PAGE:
, Volume 12, Issue 4, pp 220-225,
Open Access This content is freely available online to anyone, anywhere at any time.
Date: 08 Jun 2010

Drug Mechanisms to Help in Managing Resistant Hypertension in Obesity

Abstract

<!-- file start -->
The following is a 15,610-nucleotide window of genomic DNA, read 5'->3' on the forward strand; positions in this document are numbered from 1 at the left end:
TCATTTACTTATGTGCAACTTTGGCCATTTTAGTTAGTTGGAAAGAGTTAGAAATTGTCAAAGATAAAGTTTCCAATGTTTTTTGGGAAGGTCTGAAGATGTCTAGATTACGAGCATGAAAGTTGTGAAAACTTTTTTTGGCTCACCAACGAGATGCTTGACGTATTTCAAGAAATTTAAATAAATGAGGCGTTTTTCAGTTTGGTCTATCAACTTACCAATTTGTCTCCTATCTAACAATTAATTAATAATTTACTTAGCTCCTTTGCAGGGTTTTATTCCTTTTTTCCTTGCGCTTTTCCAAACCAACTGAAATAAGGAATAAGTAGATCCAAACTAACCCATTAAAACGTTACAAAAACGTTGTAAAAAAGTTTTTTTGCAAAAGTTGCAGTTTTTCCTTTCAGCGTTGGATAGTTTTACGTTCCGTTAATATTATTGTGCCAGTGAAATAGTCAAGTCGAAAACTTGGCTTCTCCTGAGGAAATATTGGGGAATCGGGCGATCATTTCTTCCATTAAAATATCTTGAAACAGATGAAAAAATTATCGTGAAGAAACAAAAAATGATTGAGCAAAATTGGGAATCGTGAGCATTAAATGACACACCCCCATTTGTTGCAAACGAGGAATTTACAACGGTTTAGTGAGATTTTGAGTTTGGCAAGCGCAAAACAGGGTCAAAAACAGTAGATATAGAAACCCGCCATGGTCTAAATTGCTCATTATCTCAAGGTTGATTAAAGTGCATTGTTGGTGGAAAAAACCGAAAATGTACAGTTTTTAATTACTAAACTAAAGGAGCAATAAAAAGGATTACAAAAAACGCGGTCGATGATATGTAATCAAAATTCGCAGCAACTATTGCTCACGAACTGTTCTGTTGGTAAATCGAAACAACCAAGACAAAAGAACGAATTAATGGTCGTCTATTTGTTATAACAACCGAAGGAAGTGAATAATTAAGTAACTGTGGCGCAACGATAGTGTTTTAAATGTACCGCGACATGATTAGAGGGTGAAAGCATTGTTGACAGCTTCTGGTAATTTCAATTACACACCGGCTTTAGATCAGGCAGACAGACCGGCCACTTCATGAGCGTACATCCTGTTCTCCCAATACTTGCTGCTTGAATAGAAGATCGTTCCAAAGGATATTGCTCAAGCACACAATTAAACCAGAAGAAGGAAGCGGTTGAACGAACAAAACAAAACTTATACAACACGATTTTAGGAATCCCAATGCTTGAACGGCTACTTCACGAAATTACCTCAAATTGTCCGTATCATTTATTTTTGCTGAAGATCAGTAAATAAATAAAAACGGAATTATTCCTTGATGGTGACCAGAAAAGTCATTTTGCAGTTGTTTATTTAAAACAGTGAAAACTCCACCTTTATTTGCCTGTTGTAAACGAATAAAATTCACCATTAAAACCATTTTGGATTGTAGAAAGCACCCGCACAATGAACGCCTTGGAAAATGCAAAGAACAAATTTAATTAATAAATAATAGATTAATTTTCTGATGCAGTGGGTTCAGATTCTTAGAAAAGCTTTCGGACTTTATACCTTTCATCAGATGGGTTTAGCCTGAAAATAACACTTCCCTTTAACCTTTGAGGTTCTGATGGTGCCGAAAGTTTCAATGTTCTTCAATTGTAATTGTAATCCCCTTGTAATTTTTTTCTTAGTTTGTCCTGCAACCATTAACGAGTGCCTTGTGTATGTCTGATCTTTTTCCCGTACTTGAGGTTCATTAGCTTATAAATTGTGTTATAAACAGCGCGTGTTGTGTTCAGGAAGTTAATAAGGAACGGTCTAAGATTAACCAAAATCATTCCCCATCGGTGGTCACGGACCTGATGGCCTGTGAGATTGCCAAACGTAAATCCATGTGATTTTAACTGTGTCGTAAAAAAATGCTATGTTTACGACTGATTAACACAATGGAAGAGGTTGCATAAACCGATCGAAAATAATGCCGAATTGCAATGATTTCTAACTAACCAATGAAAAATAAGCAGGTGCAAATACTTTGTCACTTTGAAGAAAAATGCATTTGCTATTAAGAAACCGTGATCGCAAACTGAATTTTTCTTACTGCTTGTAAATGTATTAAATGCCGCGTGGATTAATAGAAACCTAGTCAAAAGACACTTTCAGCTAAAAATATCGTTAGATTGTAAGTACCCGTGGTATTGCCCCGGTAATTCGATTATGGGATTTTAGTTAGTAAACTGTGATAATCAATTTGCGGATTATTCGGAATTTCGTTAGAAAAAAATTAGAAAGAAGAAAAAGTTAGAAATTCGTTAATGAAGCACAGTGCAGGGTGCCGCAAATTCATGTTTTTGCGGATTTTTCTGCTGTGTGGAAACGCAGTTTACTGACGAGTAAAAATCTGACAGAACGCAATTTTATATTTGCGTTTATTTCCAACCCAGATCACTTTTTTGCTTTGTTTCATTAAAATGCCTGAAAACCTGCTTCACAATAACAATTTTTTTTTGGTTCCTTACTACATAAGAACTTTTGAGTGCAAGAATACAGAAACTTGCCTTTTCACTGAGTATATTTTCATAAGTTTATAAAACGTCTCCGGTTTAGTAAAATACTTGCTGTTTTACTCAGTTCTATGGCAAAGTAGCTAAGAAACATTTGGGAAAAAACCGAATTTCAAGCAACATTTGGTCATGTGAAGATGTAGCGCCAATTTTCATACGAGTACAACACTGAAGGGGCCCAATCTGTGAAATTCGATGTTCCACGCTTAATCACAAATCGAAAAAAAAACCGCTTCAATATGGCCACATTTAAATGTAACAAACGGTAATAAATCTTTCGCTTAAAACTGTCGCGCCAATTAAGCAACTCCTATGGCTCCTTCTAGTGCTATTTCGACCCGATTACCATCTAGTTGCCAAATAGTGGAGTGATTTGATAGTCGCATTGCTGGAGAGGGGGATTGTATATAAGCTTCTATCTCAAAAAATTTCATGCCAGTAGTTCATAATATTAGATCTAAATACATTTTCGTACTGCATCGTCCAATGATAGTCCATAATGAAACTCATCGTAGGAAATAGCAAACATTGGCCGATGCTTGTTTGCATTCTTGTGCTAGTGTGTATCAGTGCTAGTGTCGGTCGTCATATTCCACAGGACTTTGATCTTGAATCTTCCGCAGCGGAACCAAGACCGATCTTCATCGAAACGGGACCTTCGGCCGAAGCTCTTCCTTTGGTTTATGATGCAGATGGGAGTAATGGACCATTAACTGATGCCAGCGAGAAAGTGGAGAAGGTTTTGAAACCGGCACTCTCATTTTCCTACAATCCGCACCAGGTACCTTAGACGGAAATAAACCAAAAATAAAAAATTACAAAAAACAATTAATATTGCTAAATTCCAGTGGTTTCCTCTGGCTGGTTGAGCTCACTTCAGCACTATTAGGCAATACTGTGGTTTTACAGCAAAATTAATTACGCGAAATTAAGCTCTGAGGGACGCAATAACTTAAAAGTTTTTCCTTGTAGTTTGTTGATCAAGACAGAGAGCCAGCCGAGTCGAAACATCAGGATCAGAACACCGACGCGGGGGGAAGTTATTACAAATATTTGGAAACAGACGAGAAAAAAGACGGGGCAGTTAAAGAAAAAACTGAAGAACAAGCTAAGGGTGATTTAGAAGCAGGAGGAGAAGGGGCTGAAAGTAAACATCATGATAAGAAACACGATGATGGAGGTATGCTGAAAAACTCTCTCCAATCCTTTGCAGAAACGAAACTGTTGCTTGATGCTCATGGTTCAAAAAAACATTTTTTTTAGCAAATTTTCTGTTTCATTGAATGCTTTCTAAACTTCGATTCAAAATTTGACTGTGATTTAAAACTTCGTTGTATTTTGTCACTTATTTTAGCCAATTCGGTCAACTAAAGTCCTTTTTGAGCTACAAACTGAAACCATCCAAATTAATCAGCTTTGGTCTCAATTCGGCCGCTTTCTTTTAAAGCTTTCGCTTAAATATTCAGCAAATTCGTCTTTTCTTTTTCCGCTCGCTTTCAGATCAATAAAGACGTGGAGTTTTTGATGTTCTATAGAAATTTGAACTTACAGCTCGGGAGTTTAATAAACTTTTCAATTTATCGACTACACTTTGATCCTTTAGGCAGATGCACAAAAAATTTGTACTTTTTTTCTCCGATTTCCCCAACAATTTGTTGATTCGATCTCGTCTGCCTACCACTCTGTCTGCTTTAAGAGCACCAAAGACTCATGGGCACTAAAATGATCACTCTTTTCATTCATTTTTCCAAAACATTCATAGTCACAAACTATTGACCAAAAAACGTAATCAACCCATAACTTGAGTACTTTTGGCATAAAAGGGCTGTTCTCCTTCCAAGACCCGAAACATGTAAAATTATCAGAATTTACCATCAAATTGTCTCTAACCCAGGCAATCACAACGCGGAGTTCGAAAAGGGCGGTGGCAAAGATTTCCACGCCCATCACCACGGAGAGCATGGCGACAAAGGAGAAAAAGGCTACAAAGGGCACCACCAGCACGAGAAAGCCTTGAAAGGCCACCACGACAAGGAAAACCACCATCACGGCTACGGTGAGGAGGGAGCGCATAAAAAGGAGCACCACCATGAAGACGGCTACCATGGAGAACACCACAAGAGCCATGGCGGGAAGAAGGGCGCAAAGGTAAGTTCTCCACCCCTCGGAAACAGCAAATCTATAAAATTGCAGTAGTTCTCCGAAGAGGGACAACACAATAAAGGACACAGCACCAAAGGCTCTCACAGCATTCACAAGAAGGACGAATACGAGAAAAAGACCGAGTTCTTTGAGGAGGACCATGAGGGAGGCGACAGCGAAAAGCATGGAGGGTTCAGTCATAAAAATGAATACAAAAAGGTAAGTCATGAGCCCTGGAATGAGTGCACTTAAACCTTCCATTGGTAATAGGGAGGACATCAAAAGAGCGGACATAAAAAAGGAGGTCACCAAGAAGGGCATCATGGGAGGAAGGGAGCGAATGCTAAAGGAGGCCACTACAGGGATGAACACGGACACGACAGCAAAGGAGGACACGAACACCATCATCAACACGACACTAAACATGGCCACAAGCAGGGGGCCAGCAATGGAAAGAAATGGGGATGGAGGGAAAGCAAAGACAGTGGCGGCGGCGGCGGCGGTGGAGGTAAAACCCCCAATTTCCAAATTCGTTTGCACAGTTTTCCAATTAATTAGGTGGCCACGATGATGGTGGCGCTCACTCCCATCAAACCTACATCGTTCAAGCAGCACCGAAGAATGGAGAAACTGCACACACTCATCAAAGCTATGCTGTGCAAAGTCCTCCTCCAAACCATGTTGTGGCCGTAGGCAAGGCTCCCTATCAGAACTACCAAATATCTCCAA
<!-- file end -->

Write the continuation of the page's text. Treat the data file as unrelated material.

Obesity is a major risk factor for the development of hypertension. Because the prevalence of obesity is increasing worldwide, the prevalence of obesity hypertension is also increasing. Importantly, hypertension in obesity is commonly complicated by dyslipidemia and type 2 diabetes mellitus and hence imposes a high cardiovascular disease risk. Furthermore, obesity is strongly associated with resistant hypertension. Activation of the sympathetic nervous system and the renin-angiotensin system, leading to renal sodium and water retention, links obesity with hypertension. There is also evidence for the release of factors by visceral adipose tissue promoting excessive aldosterone production, and a more central role of aldosterone in obesity hypertension is emerging. Randomized studies evaluating the effect of different classes of antihypertensive agents in obesity hypertension are scarce, short-lasting, and small. Considering the emerging role of aldosterone in the pathogenesis of obesity hypertension, mineralocorticoid receptor antagonism may play a more central role in the pharmacologic treatment of obesity hypertension in the near future.